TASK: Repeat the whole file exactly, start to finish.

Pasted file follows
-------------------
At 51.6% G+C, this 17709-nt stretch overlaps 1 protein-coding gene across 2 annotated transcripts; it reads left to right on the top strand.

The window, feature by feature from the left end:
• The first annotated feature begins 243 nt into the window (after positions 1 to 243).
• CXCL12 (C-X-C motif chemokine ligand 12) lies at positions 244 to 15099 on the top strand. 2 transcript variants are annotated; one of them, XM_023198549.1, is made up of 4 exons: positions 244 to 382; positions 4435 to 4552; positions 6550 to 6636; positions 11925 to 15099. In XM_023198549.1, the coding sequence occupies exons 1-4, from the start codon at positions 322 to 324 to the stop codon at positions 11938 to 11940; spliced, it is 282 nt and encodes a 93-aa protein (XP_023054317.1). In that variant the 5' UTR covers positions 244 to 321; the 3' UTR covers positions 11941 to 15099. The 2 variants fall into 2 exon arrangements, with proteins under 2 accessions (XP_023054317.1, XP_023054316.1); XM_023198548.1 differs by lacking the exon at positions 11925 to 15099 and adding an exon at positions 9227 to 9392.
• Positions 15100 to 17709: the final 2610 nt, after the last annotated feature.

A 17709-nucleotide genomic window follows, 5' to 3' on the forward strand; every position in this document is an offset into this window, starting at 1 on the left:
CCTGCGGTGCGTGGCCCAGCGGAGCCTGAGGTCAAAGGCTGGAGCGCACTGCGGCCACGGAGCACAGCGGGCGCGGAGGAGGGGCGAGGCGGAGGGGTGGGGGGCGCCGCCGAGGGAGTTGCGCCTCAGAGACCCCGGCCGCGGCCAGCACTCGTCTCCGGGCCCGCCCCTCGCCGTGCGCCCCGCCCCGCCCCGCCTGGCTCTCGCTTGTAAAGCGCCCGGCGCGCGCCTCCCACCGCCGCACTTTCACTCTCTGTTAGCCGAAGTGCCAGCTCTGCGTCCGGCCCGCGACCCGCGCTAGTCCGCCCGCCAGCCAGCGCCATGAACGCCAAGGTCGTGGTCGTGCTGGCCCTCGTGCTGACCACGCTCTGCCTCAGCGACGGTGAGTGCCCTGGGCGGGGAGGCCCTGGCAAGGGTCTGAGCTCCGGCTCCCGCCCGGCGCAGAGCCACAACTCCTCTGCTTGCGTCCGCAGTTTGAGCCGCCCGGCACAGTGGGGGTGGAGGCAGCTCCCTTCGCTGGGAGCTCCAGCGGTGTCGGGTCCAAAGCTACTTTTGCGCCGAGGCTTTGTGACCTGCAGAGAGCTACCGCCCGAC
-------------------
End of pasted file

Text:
At 51.6% G+C, this 17709-nt stretch overlaps 1 protein-coding gene across 2 annotated transcripts; it reads left to right on the top strand.

The window, feature by feature from the left end:
• The first annotated feature begins 243 nt into the window (after positions 1 to 243).
• CXCL12 (C-X-C motif chemokine ligand 12) lies at positions 244 to 15099 on the top strand. 2 transcript variants are annotated; one of them, XM_023198549.1, is made up of 4 exons: positions 244 to 382; positions 4435 to 4552; positions 6550 to 6636; positions 11925 to 15099. In XM_023198549.1, the coding sequence occupies exons 1-4, from the start codon at positions 322 to 324 to the stop codon at positions 11938 to 11940; spliced, it is 282 nt and encodes a 93-aa protein (XP_023054317.1). In that variant the 5' UTR covers positions 244 to 321; the 3' UTR covers positions 11941 to 15099. The 2 variants fall into 2 exon arrangements, with proteins under 2 accessions (XP_023054317.1, XP_023054316.1); XM_023198548.1 differs by lacking the exon at positions 11925 to 15099 and adding an exon at positions 9227 to 9392.
• Positions 15100 to 17709: the final 2610 nt, after the last annotated feature.

A 17709-nucleotide genomic window follows, 5' to 3' on the forward strand; every position in this document is an offset into this window, starting at 1 on the left:
CCTGCGGTGCGTGGCCCAGCGGAGCCTGAGGTCAAAGGCTGGAGCGCACTGCGGCCACGGAGCACAGCGGGCGCGGAGGAGGGGCGAGGCGGAGGGGTGGGGGGCGCCGCCGAGGGAGTTGCGCCTCAGAGACCCCGGCCGCGGCCAGCACTCGTCTCCGGGCCCGCCCCTCGCCGTGCGCCCCGCCCCGCCCCGCCTGGCTCTCGCTTGTAAAGCGCCCGGCGCGCGCCTCCCACCGCCGCACTTTCACTCTCTGTTAGCCGAAGTGCCAGCTCTGCGTCCGGCCCGCGACCCGCGCTAGTCCGCCCGCCAGCCAGCGCCATGAACGCCAAGGTCGTGGTCGTGCTGGCCCTCGTGCTGACCACGCTCTGCCTCAGCGACGGTGAGTGCCCTGGGCGGGGAGGCCCTGGCAAGGGTCTGAGCTCCGGCTCCCGCCCGGCGCAGAGCCACAACTCCTCTGCTTGCGTCCGCAGTTTGAGCCGCCCGGCACAGTGGGGGTGGAGGCAGCTCCCTTCGCTGGGAGCTCCAGCGGTGTCGGGTCCAAAGCTACTTTTGCGCCGAGGCTTTGTGACCTGCAGAGAGCTACCGCCCGAC